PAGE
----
If Sauerkraut is to Germans, Atchara is to Filipinos – only sweeter. That’s the closest description I can give you. And since I have been craving for it for a very long time, I decided to make a trip to an Asian store to get my main ingredient, the green papaya. I tried looking for it in ordinary grocery stores but they only have ripe papaya so, I guess I am justified to drive for two hours just to get what I need.
Without further ado, here is the recipe for those who have been in a foreign land for so long and have yet to make their first ever Atchara.
Cooking time: less than 15 minutes
- Main ingredients:
1 medium green papaya, about 3 – 4 lbs, julienned
2 medium carrots, julienned
1 large vidalia onion, thinly sliced lengthwise
10 cloves garlic, lightly crushed and then thinly sliced
1 tsp freshly ground black pepper
½ red bell pepper, cut in thin strips
1 knob ginger, skinned and julienned
¼ cup salt (to dehydrate the papaya)
1 medium chayote (optional)
¼ cup raisins (optional)
- For the syrup
2 cups apple cider vinegar or your choice – some prefer white vinegar
1 ⅓ cups granulated sugar
1 ½ tsp salt
1. Place the julienned papaya in a large glass bowl. Combine ¼ cup salt with the papaya. Mix until evenly absorbed.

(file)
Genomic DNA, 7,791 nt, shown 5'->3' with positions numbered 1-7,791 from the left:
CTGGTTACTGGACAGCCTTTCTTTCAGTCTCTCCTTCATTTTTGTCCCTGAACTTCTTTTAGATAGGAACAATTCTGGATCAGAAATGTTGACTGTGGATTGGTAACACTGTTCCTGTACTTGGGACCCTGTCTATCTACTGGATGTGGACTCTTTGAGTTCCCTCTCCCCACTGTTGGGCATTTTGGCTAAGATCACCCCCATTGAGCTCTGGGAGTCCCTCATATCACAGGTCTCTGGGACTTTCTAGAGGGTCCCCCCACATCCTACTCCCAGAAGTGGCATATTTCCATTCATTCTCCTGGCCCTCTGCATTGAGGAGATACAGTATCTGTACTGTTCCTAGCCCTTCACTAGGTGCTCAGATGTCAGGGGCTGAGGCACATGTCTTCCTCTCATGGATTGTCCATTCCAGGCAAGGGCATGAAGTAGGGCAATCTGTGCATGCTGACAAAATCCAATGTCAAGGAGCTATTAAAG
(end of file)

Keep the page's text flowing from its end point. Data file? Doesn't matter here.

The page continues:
2. Using a cling wrap, cover the bowl and place inside the refrigerator overnight. The purpose of this step is to dehydrate the papaya, so you don’t have to repeatedly wash, rinse and drain it.
1. Place the julienned papaya over a cheesecloth on a strainer, rinse under running water. If you prefer to use the traditional way, you can add water in the bowl where the papaya was originally stored and squeeze the water out of the papaya you can grab by your hand and then put it on the cheesecloth as stated above. Do this twice, then using the cheesecloth, squeeze all the remaining water out of it.
2. Wash the bowl and dry. Put the papaya back in it and combine with the rest of the ingredients.
3. While mixing the ingredients until well blended, heat the saucepan. Pour the vinegar and bring to a boil.
4. Add the sugar and 1 ½ tsp salt then stir until well diluted.
5. Turn the heat on low and add the mixed ingredients, making sure that the syrup is well distributed. Let simmer for about 10 to 20 seconds while still mixing or stirring. Turn the heat off and let your atchara cool.
6. Spoon the atchara (green papaya pickles) in a sterilized airtight jar and flatten the very top to make sure that the mixed veggies are immersed in the syrup. Seal properly. You can also can this if you prefer.
7. If you are not canning, place the sealed jars in the refrigerator. (You can consume this right away since the flavor has already seeped in because you simmered it). Ideally, wait for about a week or 5 days to achieve the traditional texture and flavor you’re accustomed to.
Serve cold with fried or grilled dishes. Others use this as their dessert, while some eat it with rice. Whatever you prefer, it’s always good. Enjoy.
Author’s note: You can make your carrots decorative by cutting them in strips and some of them in flowerets. I went for the short route this time by not canning it, but I will start canning my next batch.